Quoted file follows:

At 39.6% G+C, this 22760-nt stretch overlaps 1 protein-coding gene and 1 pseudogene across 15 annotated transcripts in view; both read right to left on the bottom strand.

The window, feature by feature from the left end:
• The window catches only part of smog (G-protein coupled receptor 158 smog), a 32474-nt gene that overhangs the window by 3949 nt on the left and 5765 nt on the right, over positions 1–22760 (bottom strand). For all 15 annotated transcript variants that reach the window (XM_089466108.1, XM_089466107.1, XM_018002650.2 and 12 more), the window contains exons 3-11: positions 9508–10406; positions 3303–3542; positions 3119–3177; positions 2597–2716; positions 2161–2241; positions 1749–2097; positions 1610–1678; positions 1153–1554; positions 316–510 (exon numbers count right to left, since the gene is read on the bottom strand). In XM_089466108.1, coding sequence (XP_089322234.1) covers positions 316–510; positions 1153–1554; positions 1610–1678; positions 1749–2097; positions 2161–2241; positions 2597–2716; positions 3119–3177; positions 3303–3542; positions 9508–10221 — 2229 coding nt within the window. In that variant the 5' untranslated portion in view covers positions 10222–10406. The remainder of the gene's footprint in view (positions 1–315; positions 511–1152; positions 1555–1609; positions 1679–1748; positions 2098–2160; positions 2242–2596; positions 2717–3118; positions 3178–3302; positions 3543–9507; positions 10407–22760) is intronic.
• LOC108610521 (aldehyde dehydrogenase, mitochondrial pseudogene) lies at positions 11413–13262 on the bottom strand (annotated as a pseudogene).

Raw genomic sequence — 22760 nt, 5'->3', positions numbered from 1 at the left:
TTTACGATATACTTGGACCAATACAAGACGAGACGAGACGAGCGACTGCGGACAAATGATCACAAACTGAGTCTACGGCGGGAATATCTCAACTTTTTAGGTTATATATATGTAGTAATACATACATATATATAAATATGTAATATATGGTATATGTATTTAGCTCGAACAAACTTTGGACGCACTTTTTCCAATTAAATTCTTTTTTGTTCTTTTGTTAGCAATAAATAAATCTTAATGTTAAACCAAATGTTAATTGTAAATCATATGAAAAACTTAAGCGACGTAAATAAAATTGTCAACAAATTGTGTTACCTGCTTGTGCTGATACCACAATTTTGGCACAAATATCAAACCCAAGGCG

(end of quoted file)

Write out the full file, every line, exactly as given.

At 39.6% G+C, this 22760-nt stretch overlaps 1 protein-coding gene and 1 pseudogene across 15 annotated transcripts in view; both read right to left on the bottom strand.

The window, feature by feature from the left end:
• The window catches only part of smog (G-protein coupled receptor 158 smog), a 32474-nt gene that overhangs the window by 3949 nt on the left and 5765 nt on the right, over positions 1–22760 (bottom strand). For all 15 annotated transcript variants that reach the window (XM_089466108.1, XM_089466107.1, XM_018002650.2 and 12 more), the window contains exons 3-11: positions 9508–10406; positions 3303–3542; positions 3119–3177; positions 2597–2716; positions 2161–2241; positions 1749–2097; positions 1610–1678; positions 1153–1554; positions 316–510 (exon numbers count right to left, since the gene is read on the bottom strand). In XM_089466108.1, coding sequence (XP_089322234.1) covers positions 316–510; positions 1153–1554; positions 1610–1678; positions 1749–2097; positions 2161–2241; positions 2597–2716; positions 3119–3177; positions 3303–3542; positions 9508–10221 — 2229 coding nt within the window. In that variant the 5' untranslated portion in view covers positions 10222–10406. The remainder of the gene's footprint in view (positions 1–315; positions 511–1152; positions 1555–1609; positions 1679–1748; positions 2098–2160; positions 2242–2596; positions 2717–3118; positions 3178–3302; positions 3543–9507; positions 10407–22760) is intronic.
• LOC108610521 (aldehyde dehydrogenase, mitochondrial pseudogene) lies at positions 11413–13262 on the bottom strand (annotated as a pseudogene).

Raw genomic sequence — 22760 nt, 5'->3', positions numbered from 1 at the left:
TTTACGATATACTTGGACCAATACAAGACGAGACGAGACGAGCGACTGCGGACAAATGATCACAAACTGAGTCTACGGCGGGAATATCTCAACTTTTTAGGTTATATATATGTAGTAATACATACATATATATAAATATGTAATATATGGTATATGTATTTAGCTCGAACAAACTTTGGACGCACTTTTTCCAATTAAATTCTTTTTTGTTCTTTTGTTAGCAATAAATAAATCTTAATGTTAAACCAAATGTTAATTGTAAATCATATGAAAAACTTAAGCGACGTAAATAAAATTGTCAACAAATTGTGTTACCTGCTTGTGCTGATACCACAATTTTGGCACAAATATCAAACCCAAGGCG